Featured Videos

Your JavaScript is turned off or you have an old version of Adobe's Flash Player. Get the latest Flash player.
A Small Oasis on Kabul's Outskirts Provides Relief From Security Tensionsi
X
May 26, 2015 11:11 PM
When people in Kabul want to get away from the city and relax, many choose Qargha Lake, a small resort on the outskirts of Kabul. Ayesha Tanzeem visited and talked with people about the precious oasis.
Video

Video A Small Oasis on Kabul's Outskirts Provides Relief From Security Tensions

When people in Kabul want to get away from the city and relax, many choose Qargha Lake, a small resort on the outskirts of Kabul. Ayesha Tanzeem visited and talked with people about the precious oasis.
Video

Video Film Festival Looks at Indigenous Peoples, Culture Conflict

A recent Los Angeles film festival highlighted the plight of people caught between two cultures. Mike O'Sullivan has more on the the Garifuna International Film Festival, a Los Angeles forum created by a woman from Central America who wants the world to know more about her culture.
Video

Video Kenyans Lament Losing Sons to al-Shabab

There is agony, fear and lost hope in the Kenyan town of Isiolo, a key target of a new al-Shabab recruitment drive. VOA's Mohammed Yusuf visits Isiolo to speak with families and at least one man who says he was a recruiter.
Video

Video Scientists Say Plankton More Important Than Previously Thought

Tiny ocean creatures called plankton are mostly thought of as food for whales and other large marine animals, but a four-year global study discovered, among other things, that plankton are a major source of oxygen on our planet. VOA’s George Putic reports.
Video

Video US-led Coalition Gives Some Weapons to Iraqi Troops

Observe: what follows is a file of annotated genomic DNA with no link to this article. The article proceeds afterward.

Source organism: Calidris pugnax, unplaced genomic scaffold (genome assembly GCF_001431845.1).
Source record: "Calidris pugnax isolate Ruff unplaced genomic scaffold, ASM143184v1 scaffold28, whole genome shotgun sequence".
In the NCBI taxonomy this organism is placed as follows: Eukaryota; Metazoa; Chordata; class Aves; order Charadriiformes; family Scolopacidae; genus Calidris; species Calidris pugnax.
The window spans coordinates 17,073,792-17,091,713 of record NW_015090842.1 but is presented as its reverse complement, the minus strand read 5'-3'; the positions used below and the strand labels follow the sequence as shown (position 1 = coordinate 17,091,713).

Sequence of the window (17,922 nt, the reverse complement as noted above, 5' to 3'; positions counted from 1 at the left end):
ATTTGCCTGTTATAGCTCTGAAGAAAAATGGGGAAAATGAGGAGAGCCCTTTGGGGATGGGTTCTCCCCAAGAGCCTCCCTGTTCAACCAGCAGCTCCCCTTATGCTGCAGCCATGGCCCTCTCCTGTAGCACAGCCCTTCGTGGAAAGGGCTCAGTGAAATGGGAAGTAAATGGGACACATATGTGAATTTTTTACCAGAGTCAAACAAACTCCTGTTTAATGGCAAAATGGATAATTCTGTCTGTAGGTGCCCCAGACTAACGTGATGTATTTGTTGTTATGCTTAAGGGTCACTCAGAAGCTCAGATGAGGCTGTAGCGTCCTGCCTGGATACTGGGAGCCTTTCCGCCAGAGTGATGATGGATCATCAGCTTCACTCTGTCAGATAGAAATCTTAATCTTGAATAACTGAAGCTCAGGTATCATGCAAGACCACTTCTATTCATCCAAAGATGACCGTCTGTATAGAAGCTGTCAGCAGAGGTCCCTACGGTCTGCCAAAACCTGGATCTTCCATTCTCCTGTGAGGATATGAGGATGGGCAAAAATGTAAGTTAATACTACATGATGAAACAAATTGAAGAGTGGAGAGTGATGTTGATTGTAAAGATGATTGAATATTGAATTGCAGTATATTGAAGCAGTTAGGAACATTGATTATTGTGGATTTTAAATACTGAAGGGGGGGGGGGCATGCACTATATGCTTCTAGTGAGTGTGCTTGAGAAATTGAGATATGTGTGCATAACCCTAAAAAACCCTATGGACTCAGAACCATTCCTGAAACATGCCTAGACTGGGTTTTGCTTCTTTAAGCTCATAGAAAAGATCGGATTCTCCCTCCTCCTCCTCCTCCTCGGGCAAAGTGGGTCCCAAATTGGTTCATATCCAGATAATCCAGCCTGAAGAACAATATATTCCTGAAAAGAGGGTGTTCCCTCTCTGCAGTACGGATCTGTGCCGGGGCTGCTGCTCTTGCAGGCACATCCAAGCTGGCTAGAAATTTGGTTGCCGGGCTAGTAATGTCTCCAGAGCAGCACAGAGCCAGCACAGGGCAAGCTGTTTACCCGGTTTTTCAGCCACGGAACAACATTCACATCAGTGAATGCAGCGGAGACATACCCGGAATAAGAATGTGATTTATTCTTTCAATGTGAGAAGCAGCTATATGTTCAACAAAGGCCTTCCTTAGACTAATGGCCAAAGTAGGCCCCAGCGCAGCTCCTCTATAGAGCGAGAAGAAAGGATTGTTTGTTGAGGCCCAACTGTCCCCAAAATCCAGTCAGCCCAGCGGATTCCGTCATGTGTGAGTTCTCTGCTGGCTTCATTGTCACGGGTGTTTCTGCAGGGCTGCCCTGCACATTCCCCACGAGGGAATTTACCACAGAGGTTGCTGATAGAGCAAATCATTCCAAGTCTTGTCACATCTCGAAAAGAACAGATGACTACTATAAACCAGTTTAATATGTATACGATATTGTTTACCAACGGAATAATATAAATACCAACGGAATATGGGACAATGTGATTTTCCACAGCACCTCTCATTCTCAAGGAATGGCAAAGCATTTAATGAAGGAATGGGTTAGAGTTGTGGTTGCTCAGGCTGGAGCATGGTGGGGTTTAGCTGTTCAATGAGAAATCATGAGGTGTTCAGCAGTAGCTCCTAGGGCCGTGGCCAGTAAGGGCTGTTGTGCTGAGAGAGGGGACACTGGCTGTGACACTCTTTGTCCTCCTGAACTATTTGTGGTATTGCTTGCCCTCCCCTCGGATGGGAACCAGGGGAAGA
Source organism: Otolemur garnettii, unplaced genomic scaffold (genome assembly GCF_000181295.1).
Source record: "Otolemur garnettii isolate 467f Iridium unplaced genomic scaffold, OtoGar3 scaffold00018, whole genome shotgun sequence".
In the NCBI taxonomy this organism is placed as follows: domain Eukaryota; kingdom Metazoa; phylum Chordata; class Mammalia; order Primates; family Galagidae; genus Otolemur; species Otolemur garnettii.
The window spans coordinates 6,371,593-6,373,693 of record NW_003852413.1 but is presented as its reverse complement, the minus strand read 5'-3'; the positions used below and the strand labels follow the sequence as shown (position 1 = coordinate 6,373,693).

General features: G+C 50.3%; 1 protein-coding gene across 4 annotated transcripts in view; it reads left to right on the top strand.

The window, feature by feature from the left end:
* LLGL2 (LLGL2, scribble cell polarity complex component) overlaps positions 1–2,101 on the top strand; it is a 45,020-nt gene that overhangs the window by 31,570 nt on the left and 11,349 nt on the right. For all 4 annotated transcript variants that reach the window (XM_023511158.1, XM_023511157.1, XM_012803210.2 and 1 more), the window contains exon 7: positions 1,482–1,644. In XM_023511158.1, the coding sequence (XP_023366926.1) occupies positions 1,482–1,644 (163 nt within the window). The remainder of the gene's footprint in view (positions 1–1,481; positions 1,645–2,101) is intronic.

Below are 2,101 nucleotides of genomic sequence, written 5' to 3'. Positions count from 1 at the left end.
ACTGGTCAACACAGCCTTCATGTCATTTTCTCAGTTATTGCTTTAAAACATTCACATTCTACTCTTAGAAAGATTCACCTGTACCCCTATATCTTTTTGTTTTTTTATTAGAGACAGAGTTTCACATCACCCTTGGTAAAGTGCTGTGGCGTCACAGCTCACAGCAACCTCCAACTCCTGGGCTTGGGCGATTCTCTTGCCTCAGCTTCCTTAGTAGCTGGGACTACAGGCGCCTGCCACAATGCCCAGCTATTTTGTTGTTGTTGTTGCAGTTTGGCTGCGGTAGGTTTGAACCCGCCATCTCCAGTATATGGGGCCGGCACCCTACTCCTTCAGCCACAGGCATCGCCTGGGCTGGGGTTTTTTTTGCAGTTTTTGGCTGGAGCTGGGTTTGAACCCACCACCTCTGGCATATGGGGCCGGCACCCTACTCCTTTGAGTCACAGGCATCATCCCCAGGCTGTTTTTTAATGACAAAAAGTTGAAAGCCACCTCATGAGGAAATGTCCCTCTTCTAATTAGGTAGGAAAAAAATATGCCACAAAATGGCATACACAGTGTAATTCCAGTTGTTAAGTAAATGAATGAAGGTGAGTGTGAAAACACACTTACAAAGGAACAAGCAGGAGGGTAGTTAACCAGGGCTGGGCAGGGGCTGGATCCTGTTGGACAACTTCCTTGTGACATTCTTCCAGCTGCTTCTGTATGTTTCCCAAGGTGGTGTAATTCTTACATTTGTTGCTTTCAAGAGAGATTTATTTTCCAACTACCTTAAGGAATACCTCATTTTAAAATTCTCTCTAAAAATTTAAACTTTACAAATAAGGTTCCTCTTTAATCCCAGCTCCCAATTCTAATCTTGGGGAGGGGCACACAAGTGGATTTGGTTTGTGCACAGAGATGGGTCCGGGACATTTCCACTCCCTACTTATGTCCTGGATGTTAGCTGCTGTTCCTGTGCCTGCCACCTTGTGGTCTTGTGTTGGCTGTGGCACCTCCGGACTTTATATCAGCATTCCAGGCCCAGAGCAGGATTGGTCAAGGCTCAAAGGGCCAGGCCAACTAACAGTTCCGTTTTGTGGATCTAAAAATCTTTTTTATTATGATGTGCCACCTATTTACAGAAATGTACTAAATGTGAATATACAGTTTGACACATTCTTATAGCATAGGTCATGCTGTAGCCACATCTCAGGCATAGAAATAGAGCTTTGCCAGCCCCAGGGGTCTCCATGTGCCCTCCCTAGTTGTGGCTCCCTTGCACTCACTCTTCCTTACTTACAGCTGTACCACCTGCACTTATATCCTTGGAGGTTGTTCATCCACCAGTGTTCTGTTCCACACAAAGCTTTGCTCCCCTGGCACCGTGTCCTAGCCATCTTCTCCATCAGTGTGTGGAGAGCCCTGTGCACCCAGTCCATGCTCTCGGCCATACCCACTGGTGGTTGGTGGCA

In a video released Tuesday from the Iraqi Ministry of Defense, Iraqi forces and U.S.-led coalition troops survey a cache of weapons supplied to help Iraq liberate Mosul from Islamic State group. According to a statement provided with the video, the ministry and the U.S.-led coaltion troops have started ''supplying the 16th army division with medium and light weapons in preparation to liberate Mosul and nearby areas from Da'esh (Arabic acronym for Islamic State group).''
Video

Video Amnesty International: 'Overwhelming Evidence' of War Crimes in Ukraine

Human rights group Amnesty International says there is overwhelming evidence of ongoing war crimes in Ukraine, despite a tentative cease-fire with pro-Russian rebels. Researchers interviewed more than 30 prisoners from both sides of the conflict and all but one said they were tortured. Henry Ridgwell reports for VOA from London.
Video

Video Washington Parade Honors Those Killed Serving in US Military

Every year, on the last Monday in the month of May, millions of Americans honor the memories of those killed while serving in the armed forces. Memorial Day is a tradition that dates back to the 19th Century. While many people celebrate the federal holiday with a barbecue and a day off from work, for those who’ve served in the military, it’s a special day to remember those who made the ultimate sacrifice. Arash Arabasadi reports for VOA from Washington.
Video

Video Kenya’s Capital Sees Rise in Shisha Parlors

In Kenya, the smoking of shisha, a type of flavored tobacco, is the latest craze. Patrons are flocking to shisha parlors to smoke and socialize. But the practice can be addictive and harmful, though many dabblers may not realize the dangers, according to a new review. Lenny Ruvaga has more on the story for VOA from Nairobi, Kenya.
Video

Video Rolling Thunder Run Reveals Changed Attitudes Towards Vietnam War

For many US war veterans, the Memorial Day holiday is an opportunity to look back at a divisive conflict in the nation’s history and to remember those who did not make it home.
Video

Video Female American Soldiers: Healing Through Filmmaking

According to the United States Defense Department, there are more than 200-thousand women serving in the U.S. Armed Forces.  Like their male counterparts, females have experiences that can be very traumatic.  VOA's Bernard Shusman tells us about a program that is helping some American women in the military heal through filmmaking.

VOA Blogs